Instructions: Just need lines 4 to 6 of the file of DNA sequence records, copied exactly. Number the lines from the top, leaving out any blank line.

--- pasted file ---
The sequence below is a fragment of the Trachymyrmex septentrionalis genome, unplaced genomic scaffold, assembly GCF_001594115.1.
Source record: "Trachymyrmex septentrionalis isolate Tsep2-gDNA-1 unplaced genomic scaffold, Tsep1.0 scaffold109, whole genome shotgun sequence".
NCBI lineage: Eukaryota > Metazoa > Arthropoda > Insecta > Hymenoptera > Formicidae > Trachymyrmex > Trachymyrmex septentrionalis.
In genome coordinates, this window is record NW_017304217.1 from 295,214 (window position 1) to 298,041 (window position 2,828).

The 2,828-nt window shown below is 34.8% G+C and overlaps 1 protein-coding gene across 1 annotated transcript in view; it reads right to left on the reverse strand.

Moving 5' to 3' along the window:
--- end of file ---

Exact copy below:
In genome coordinates, this window is record NW_017304217.1 from 295,214 (window position 1) to 298,041 (window position 2,828).

The 2,828-nt window shown below is 34.8% G+C and overlaps 1 protein-coding gene across 1 annotated transcript in view; it reads right to left on the reverse strand.

Moving 5' to 3' along the window: